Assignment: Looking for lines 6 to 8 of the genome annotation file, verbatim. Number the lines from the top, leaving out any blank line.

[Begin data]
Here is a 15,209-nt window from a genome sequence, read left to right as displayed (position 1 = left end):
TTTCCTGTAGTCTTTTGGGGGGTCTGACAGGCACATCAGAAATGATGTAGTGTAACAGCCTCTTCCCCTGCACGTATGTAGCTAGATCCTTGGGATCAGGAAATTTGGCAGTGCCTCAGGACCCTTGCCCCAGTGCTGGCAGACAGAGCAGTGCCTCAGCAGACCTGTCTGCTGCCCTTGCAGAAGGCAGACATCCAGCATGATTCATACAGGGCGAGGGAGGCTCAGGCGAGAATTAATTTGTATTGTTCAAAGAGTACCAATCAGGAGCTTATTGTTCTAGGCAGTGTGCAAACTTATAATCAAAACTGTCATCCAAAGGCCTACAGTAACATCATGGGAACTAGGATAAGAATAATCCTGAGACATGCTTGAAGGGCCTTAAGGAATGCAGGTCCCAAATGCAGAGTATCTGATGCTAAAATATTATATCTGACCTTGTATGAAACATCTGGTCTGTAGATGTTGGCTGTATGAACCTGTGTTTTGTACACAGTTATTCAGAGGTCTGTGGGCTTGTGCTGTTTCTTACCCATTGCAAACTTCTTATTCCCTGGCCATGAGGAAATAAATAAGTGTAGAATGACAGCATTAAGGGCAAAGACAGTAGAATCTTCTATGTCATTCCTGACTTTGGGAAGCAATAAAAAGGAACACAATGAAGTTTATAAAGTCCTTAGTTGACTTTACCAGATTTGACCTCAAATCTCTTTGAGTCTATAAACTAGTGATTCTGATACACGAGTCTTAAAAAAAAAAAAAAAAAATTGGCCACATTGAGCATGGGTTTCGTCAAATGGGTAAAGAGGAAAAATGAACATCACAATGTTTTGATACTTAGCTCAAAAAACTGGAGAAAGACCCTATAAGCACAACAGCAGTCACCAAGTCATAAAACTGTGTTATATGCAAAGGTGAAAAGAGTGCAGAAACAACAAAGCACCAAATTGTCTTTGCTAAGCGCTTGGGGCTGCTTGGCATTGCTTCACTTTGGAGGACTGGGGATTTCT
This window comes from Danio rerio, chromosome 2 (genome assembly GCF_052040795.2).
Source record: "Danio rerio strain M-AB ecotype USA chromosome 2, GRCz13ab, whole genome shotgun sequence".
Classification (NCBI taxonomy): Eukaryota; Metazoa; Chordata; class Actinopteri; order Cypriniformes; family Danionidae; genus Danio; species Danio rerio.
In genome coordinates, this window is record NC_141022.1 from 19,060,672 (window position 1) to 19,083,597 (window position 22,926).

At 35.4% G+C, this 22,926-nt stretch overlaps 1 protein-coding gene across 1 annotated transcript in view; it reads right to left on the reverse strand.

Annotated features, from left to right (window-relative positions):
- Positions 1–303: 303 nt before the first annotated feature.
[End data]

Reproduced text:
In genome coordinates, this window is record NC_141022.1 from 19,060,672 (window position 1) to 19,083,597 (window position 22,926).

At 35.4% G+C, this 22,926-nt stretch overlaps 1 protein-coding gene across 1 annotated transcript in view; it reads right to left on the reverse strand.

Annotated features, from left to right (window-relative positions):